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Loosening The Blockages Of Our Perception

Written by Monika Mundell  · May 26, 2008

image Have you ever felt like you couldn’t do certain things in life. You know, you might have a certain health ailment that (in your mind’s eye) stops you from aiming higher. Or else you have no money and feel that you can never follow your dreams.

When we perceive things a certain way, it isn’t always to our advantage either. Most likely you might prevent yourself from achieving more in life because your belief’s are limited.

When we are blocked due to misconception we freeze and give up before we even try.

But what if the only difference between those who we look up to, the people we admire is the fact that they just override their own negative perceptions to give it a try. Regardless of the outcome.

That though alone is powerful enough to start wondering whether limiting ourselves with certain beliefs is the wrong thing to do. It’s like telling a child that it will never aspire to anything because it might be blind. Or looking down at the person with no legs because we feel he/she hasn’t got the same opportunities than we do.

While this is certainly true in some ways, we cannot perceive this as their loss “just” because somebody is missing something. People have aspired to the most amazing things with a lot less than the common household owner has available to them.

As a matter of fact, sometimes it is better to have less to achieve more. When we are not blinded by false perceptions and shallow external influences, we tend to reflect more into ourselves and start focusing instead on our inner core and strength.

One of the problems with self limiting beliefs is that it will hold us back from achieving our true potential. Take the climb to Mt Everest for example. In its whole history of modern climbing expeditions, hundreds of people have died on the mountain. Most of us see this as proof to an seemingly unsurmountable mountain that is deadly for most who attempt to climb it.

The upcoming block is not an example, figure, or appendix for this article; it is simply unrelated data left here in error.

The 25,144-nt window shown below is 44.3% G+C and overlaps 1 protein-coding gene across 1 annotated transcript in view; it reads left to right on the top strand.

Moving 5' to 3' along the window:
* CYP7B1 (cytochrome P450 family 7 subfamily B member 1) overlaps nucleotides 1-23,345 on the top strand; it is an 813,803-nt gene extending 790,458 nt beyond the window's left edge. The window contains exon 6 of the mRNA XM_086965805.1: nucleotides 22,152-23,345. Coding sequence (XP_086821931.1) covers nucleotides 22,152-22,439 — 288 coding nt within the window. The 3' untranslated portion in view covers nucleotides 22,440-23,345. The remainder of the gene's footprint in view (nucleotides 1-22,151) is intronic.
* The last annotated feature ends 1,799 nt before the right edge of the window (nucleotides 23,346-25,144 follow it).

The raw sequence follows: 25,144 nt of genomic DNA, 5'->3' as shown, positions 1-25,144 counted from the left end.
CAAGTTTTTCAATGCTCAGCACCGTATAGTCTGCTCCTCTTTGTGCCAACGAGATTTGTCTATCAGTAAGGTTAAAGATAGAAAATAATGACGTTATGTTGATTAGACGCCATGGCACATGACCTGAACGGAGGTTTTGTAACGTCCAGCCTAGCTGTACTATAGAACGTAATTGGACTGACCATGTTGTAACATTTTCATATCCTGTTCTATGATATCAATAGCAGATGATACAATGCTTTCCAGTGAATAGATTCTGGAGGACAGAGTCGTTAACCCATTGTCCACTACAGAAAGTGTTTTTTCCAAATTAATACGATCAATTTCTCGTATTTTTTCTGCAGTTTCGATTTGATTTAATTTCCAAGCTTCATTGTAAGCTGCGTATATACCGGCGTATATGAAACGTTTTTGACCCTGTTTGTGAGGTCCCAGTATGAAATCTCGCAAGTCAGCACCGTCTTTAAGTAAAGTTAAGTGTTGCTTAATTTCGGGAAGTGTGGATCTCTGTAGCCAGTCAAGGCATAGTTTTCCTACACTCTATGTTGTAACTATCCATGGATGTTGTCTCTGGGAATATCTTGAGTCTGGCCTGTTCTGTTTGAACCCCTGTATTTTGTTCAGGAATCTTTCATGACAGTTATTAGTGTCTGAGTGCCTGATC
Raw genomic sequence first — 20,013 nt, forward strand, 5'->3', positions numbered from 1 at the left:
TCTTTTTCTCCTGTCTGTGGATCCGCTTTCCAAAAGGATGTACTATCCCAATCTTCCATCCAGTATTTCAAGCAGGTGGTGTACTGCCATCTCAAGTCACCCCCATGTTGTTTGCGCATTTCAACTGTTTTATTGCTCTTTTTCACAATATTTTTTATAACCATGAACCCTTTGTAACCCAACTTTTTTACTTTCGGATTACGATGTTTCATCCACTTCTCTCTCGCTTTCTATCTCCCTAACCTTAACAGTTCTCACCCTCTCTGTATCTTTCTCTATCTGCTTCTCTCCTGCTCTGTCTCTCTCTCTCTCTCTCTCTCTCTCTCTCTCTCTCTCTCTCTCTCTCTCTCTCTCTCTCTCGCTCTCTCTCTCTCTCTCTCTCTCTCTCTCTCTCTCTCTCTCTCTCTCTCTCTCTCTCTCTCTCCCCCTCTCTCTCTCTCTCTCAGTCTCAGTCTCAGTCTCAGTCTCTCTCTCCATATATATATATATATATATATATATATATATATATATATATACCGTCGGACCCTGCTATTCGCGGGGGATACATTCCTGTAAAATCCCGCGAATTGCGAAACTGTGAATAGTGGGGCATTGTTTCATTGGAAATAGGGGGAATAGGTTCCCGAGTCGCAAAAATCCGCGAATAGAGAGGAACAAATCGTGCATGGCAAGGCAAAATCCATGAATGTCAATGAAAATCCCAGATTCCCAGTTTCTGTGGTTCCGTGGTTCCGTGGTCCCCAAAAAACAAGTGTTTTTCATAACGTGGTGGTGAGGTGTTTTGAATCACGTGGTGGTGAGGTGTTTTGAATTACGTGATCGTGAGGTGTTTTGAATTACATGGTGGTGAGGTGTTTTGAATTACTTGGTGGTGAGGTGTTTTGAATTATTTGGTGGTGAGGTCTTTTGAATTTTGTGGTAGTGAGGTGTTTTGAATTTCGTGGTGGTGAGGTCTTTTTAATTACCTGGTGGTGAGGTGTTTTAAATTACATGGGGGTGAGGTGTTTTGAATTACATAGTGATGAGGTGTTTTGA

By the end of the climbing season of 2007, some 2,436 people had managed to climb the summit of Everest since Sir Edmund Hillary and Tenzing Norgay reached the summit in 1953.

Now when you take the cost into account to climb the mountain these days, the fitness level required and the altitude at which climbers exercise their dream, it is of no wonder that most of us say “thanks, but no thanks” when we briefly consider the wonders of climbing Everest by ourselves.

But are we doing ourselves a disfavour by holding back on our beliefs, thinking it isn’t possible to do this for an average human being? I’d like to think so. Most of us could actually do this or at least go some of the way if we only tried.

If people with no legs can climb Everest, so can we. Sure, we need to be resistant to altitude, be tremendously fit and have the right mental attitude, but most of these attributes can be acquired by training and with focus.

Taking Everest as an example might be a bit much for some of you, but I wanted to show you that we often limit ourselves because of perception.

Each one of us has a lot more potential within than we like to think.

How to raise your awareness to your own negative perceptions. Watch for signs of negativity within your behaviour. The next time you catch yourself saying “no, I can’t do that”, ask yourself why. Is it because I don’t want to do that or because I believe I can’t. It is important to understand the difference in the two as the second one might actually hold you back.

Instead of saying “I can’t do that” say “why not. I can.” Even if at the time you don’t really belief this. It is amazing what the power of words can do to our perception. The more you repeat the words I can, the stronger your resolve will become and eventually you will make it your belief too.

About The Author
My name is Monika Mundell, and I’m the author of Freelance Writing. Learn more from me there.

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2 Responses to “Loosening The Blockages Of Our Perception”

  1. Jonathan on May 30th, 2008 11:23 am

    out perceptions really can limit how we view the world and ultimately how we respond to it. It’s about replacing negativity with positive self talk so 2I can’t do this” becomes “I might be able to do this if I try” or “How do I know I can’t do this unless I try”

  2. Monika Mundell on May 30th, 2008 9:25 pm

    @ Jonathan: thank you for your comment. What you said is so true. Everything we belief and so is in the mind and if the mind is healthy, so is our ability to perceive things in a balanced way.